THE EXPLANATION FOR HOW this new empire works is based on Michel Foucault's argument that modern liberal societies are all the more totalitarian for reducing the use of force. The capitalists rule through what Foucault calls "capillary power," by infiltrating the individual spirit so that people willingly conform to coercive social norms. Modern man, they insist, lives in a "state of autonomous alienation from the sense of life and the desire for creativity." Empire is Foucault's soft but smothering conformity applied globally.
It is a genuine insight on the part of Hardt and Negri--one of only two in the nearly five-hundred-page book--that postmodernism with its "emphasis on concepts such as difference and multiplicity,...its continual fascination with the new and with fashion," is not only helpless to confront this new situation but unintentionally aids and abets global capitalism. They mock postmodern slogans such as "Long live difference. Down with essentialist binaries." Capitalism, they correctly note, loves difference because it creates new markets. And as for the postmodern love of subjectivity, what could be better suited to advertisers than an appeal to personal desire? "The new enemy is not only resistant to the old weapons but actually thrives on them."
SO HOW, then, can the monster be slain? "Empire" has no single answer, but several contradictory ones. Negri sees the revolt of the Christian poor against Rome as one of the models for the new revolution. Marxists, he notes, have always hated the poor, precisely for being "free as birds." In a section illegibly printed entirely in italics, Negri (who had a Catholic education and has written almost meditatively on St. Francis of Assisi) explains that "only the poor has the ability to renew being. The divinity of multitude of the poor does not point to any transcendence. . . . On the contrary . . . the poor is god on earth, . . . the poor itself is power."
And how will the poor help bring about god's reign on earth? In part by refusing to work. Negri first made his name as the theorist of the violently anarchist autonomista movement, for which all forms of resistance to capitalism--from squatting, sabotage, and wildcat strikes to assassinations, kidnappings, and refusing to work altogether--were equally noble, equally important to the class struggle. Negri turned to anarcho-violence because he felt that the Italian Communist party was merely another version of statism. Sounding almost like free-market techies, Negri and Hardt insist that the growth of network communications means that command-and-control government is no longer possible. At one point they shout in capitals, "it's our turn now to cry that 'BIG GOVERNMENT IS OVER!' Why should that slogan be the exclusive property of conservatives?"
Here, in a nutshell, is the affirm-and-deny feature, the have-it-both-ways function, that has made "Empire" so attractive for certain readers. In a millenarian call to arms, Hardt and Negri tell their dejected academic readers that the rise of empire is, in fact, good news--because it carries with it the seeds of its own defeat. Capitalism is not a success, "it just hasn't failed yet." The postmodern, global empire of capitalism "creates a greater potential for revolution . . . because it presents, along with the machinery of command, an alternative: the set of all the exploited and subjugated, a multitude that is directly opposed to empire, with no mediation between them."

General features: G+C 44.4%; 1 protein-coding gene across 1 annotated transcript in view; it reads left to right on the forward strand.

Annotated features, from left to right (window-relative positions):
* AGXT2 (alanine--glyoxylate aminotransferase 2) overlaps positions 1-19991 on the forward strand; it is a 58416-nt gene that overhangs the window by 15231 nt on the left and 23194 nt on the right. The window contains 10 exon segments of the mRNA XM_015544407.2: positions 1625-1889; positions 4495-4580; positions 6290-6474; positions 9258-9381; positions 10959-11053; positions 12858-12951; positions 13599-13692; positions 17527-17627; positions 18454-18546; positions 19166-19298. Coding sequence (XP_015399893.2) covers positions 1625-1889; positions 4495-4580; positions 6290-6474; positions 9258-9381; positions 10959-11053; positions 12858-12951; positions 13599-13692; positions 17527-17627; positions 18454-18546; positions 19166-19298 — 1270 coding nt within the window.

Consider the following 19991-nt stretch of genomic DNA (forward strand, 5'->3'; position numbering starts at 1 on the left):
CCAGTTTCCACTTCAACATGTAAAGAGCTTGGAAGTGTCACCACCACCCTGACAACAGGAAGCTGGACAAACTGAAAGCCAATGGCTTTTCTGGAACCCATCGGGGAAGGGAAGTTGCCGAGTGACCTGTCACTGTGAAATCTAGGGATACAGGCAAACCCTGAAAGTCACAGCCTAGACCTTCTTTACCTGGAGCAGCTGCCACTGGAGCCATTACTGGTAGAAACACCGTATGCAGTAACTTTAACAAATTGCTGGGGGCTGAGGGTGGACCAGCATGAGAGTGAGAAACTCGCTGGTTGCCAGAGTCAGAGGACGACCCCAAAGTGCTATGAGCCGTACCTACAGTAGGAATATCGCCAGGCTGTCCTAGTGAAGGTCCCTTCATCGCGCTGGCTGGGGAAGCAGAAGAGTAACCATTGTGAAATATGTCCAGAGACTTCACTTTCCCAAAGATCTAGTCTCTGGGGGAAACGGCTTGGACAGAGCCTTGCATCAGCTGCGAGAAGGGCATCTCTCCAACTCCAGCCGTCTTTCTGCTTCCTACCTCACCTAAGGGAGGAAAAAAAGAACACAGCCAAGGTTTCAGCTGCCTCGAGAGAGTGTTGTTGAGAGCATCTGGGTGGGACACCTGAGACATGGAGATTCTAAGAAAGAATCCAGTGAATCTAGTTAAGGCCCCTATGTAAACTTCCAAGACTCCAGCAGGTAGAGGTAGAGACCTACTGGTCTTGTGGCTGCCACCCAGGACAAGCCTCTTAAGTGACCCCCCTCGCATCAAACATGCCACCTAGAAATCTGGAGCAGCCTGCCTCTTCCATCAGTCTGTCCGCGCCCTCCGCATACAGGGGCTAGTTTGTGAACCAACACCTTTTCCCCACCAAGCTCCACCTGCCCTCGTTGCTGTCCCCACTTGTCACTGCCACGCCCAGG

So, for example, one benefit of globalization is that it makes a worldwide anti-globalization movement possible. Asked about the violence during the World Trade Organization meetings in Genoa this past summer, Hardt responded, in an echo of Mussolini, that "all politics is violence."
Or, for an even better example, modern globalizing capitalism's attempt to penetrate the Islamic countries is precisely what allows Islamic radicalism to turn around and strike at the rest of the world in a welcome part of the coming revolution. In their second genuine insight, Hardt and Negri note that Islamism is not traditional Islam but a new ideology--not a premodern religion but a postmodern desire, like that of America's academic irrationalists, to escape modernity in all its forms. "Insofar as the Iranian revolution was a powerful rejection of the world market, we might think of it as the first postmodern revolution."
The closing paragraph of "Empire"--printed again entirely in italics--begins with a paean to St. Francis of Assisi as a man whose devotion to poverty "illustrates the future life of Communist militancy, . . . a joyous life, including all of being and nature, the animals, sister moon, brother sun, the birds of the field, the poor and exploited humans." Perhaps it is appropriate that the book closes as incoherently and as pretentiously as it began, with Negri, the unrepentant theorist of terror, explaining that the coming revolution will bring together "love, simplicity, and also innocence. This is the irrepressible lightness and joy of being Communist."
THE ORIGINAL APPEAL of "Empire" was that it used a grab bag of Marxist, fascist, democratic, and even Christian ideas both to justify the academic left and to connect it to an anti-globalist movement which seemed to be the major assault on the triumphant liberal capitalism of the last decade. Unfortunately, the book now exists in a world--after September 11--in which the greatest blows against that system have been struck by people who would cheerfully kill not only ordinary, bourgeois Americans, but the authors, anti-global demonstrators, and St. Francis of Assisi as well. What seemed, to many academic leftists this spring, a route out of the swamp of political futility has proved, this fall, to lead back into the same mire--and it has left them dirtier in the process.
Fred Siegel is a senior fellow at the Progressive Policy Institute and a professor at the Cooper Union for the Advancement of Science and Art. Jim Chapin is a columnist for UPI.
November 12, 2001 - Volume 7, Number 9